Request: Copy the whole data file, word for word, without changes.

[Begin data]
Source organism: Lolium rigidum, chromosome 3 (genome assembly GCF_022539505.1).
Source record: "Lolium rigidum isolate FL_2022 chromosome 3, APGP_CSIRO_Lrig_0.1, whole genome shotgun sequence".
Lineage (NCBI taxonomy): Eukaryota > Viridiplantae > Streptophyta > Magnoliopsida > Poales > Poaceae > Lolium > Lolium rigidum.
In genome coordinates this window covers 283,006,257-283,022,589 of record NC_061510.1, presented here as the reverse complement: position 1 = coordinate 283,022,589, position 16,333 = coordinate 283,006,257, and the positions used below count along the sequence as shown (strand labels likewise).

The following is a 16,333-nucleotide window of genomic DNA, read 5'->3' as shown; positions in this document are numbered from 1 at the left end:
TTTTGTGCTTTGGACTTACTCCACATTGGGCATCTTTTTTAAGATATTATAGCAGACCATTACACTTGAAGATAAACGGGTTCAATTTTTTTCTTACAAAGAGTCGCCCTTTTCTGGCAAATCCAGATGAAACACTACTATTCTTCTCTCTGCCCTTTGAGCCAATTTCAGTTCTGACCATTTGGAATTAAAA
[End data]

Source organism: Lolium rigidum, chromosome 3 (genome assembly GCF_022539505.1).
Source record: "Lolium rigidum isolate FL_2022 chromosome 3, APGP_CSIRO_Lrig_0.1, whole genome shotgun sequence".
Lineage (NCBI taxonomy): Eukaryota > Viridiplantae > Streptophyta > Magnoliopsida > Poales > Poaceae > Lolium > Lolium rigidum.
In genome coordinates this window covers 283,006,257-283,022,589 of record NC_061510.1, presented here as the reverse complement: position 1 = coordinate 283,022,589, position 16,333 = coordinate 283,006,257, and the positions used below count along the sequence as shown (strand labels likewise).

The following is a 16,333-nucleotide window of genomic DNA, read 5'->3' as shown; positions in this document are numbered from 1 at the left end:
TTTTGTGCTTTGGACTTACTCCACATTGGGCATCTTTTTTAAGATATTATAGCAGACCATTACACTTGAAGATAAACGGGTTCAATTTTTTTCTTACAAAGAGTCGCCCTTTTCTGGCAAATCCAGATGAAACACTACTATTCTTCTCTCTGCCCTTTGAGCCAATTTCAGTTCTGACCATTTGGAATTAAAA